Also, we should keep the patients in the loop as much as possible. Update them on what’s going on, what the short term and long term plans are, when they can expect which things to happen, and to check for questions often. Sometimes it seems like our job is to check lab results, check vitals, talk to patients about their pain, bowel, and appetite, and write a progress note. But when I update the patient on an improving lab result that they have been worried about, that could be enough to improve their pain, bowel, appetite, and their day could go so much better.

The hour of diagnostics is up, and they found a dirty throttle body, cleaned it at no cost, and just charged me the diagnostic fee of $75. I’m impressed by their time management, which is more than I can say for many doctors. Of course, patients are not cars, and we can’t always be expected to predict how much time a patient will take as we could for cars. But there are many lessons that we can learn from a good car dealership nevertheless.

數學遊戲兩則

我和Tina開車在路上,需要決定晚餐去哪裡吃。到最後有兩個選擇,一是BBT,二是暱稱「漫畫店」的茶棧。

「好,我知道了。我們各想一個數字,誰大就贏。你贏就去漫畫店,我贏就去bbt。」她提議。

「呃,ok好。」我說。

「想好了嗎?不能改喔。這遊戲靠的是良心喔。」

「Ok。想好了。」

「好,那你先說。」她說。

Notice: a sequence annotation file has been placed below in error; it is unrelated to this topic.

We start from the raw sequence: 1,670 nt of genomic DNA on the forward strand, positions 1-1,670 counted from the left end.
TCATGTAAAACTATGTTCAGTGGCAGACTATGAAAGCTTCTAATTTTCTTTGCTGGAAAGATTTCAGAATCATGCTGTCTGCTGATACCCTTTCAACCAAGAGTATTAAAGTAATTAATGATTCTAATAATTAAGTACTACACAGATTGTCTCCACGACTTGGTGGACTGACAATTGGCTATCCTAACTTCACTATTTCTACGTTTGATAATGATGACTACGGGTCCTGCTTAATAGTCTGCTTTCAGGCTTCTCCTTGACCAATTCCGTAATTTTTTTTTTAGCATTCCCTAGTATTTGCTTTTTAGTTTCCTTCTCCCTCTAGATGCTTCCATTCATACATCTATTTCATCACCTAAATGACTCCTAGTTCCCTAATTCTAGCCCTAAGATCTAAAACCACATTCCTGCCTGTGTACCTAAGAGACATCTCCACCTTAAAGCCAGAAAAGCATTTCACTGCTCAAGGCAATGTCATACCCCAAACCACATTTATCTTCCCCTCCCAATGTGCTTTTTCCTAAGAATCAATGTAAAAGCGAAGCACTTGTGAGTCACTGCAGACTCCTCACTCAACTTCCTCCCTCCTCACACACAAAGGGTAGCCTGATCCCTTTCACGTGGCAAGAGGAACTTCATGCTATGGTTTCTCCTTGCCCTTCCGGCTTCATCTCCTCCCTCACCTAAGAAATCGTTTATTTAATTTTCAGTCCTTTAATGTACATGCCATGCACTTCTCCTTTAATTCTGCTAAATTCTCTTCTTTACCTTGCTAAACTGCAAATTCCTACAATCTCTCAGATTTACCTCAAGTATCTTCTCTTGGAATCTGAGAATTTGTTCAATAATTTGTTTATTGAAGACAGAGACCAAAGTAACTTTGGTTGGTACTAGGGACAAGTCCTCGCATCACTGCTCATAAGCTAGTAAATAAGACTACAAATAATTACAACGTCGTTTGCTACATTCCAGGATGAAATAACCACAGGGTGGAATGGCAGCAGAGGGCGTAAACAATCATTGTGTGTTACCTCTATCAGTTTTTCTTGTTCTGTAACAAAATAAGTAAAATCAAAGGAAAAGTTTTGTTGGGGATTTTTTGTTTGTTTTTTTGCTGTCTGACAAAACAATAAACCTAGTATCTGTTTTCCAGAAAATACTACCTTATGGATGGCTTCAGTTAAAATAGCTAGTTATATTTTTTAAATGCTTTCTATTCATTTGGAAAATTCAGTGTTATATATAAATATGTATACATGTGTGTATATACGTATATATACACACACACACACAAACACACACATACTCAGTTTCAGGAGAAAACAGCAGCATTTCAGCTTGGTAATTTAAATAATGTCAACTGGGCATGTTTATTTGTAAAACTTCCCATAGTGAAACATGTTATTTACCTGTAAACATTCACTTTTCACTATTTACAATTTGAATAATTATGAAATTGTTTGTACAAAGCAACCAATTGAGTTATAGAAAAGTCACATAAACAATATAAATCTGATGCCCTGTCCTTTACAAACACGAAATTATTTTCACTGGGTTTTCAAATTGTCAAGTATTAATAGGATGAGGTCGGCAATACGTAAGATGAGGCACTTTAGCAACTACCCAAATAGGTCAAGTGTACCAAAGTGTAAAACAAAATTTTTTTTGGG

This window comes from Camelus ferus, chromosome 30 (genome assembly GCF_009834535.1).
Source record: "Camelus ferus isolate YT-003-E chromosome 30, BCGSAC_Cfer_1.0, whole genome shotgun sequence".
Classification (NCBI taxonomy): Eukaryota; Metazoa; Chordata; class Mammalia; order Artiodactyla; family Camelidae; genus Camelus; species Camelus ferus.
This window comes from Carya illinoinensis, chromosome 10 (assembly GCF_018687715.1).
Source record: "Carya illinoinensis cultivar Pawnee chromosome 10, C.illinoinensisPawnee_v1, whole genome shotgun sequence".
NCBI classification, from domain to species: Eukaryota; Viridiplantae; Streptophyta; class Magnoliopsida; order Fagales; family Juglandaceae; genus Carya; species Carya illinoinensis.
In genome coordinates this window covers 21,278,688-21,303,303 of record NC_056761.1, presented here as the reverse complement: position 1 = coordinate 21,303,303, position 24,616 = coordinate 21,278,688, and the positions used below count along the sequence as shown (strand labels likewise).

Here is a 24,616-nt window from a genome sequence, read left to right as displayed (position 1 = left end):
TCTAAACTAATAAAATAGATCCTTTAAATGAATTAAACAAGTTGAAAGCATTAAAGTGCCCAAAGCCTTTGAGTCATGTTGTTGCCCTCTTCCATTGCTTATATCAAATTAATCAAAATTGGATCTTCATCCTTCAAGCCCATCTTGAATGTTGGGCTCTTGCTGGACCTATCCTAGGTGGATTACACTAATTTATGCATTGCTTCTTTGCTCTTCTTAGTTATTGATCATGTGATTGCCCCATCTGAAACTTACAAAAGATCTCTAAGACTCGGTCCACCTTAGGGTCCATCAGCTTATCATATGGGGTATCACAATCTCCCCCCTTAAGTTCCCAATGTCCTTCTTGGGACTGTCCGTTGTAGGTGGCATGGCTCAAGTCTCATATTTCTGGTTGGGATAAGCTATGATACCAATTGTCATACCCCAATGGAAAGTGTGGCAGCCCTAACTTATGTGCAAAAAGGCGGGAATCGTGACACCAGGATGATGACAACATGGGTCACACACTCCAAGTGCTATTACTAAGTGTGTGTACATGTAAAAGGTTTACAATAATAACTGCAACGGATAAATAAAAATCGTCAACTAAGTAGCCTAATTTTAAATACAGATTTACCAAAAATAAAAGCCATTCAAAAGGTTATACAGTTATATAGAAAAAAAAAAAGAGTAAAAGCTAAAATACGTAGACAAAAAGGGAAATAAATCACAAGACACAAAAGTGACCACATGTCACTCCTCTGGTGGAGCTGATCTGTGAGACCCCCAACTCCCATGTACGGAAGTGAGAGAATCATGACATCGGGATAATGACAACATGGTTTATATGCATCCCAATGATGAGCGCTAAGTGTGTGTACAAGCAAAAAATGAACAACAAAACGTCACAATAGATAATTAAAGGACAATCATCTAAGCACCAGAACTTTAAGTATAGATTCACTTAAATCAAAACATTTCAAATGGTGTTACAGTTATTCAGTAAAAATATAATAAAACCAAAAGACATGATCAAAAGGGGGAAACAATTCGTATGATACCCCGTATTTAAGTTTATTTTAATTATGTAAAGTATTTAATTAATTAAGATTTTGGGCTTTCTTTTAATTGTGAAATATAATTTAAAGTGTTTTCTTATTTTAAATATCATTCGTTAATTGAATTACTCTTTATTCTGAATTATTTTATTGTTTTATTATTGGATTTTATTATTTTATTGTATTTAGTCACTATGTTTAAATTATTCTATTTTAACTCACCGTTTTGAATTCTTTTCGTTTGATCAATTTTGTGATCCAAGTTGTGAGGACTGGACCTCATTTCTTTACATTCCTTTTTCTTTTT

「兩兆。」

「……噗哈哈哈哈…我想九十九。」然後Tina就一直說只有我這種人才會想到兩兆這種數字。

而我就很開心的開到了漫畫店,吃之前還看了幾頁柯南。

吃飽以後,還有頗多蝦仁煎沒吃完,這時候大小姐又突發奇想了。

「好,這次只能猜1到100的數字,大的人贏,輸的人吃。」

我馬上說:100*\(^o^)/*

Tina:(; ̄O ̄)不算,你這次要用想的,還我用說的,而且你不能猜100了。

然後就連她都覺得太好笑了,我們笑成一團。

我說:好啦,我有一個遊戲。你我各猜個數字,加起來奇數我贏,偶數你贏。

然後我竟然連贏三局,真的是運氣很好。不過我很尖頭鰻,最後幫她吃完。

我說:其實我有必勝的方法,剛剛才想到。要不要試試看?

她說:好啊。

我說:好,想好數字了嗎?一二三!

我:三萬兩千…
她:二十。
我:…三百二十一。贏了。

Tina: (O_o)

我:(^з^)-☆

我:我還有另一招必勝的方法。想好數字了嗎?一二三!
Tina: 五萬四千…
我:x + 1, where x = Tina 的數字。
Tina: …三百二十。
我:我贏了。
Tina (做完加法):(°_°)那三百二十一。
我:那我x+1=三百二十二。相加得奇數。(⌒▽⌒)

最後今晚的數學遊戲就在Tina解出她的必勝數字後圓滿告一段落。試問,她要說什麼數字才會必勝呢?

Please don’t play mind games with your doctor

I have taken this sad truth as a fact of life: most patients that I interview have an incomplete idea of many crucial aspects of their health. They don’t know what tests have been done, what they are for, what medications they are on, what conditions they have… And the list goes on.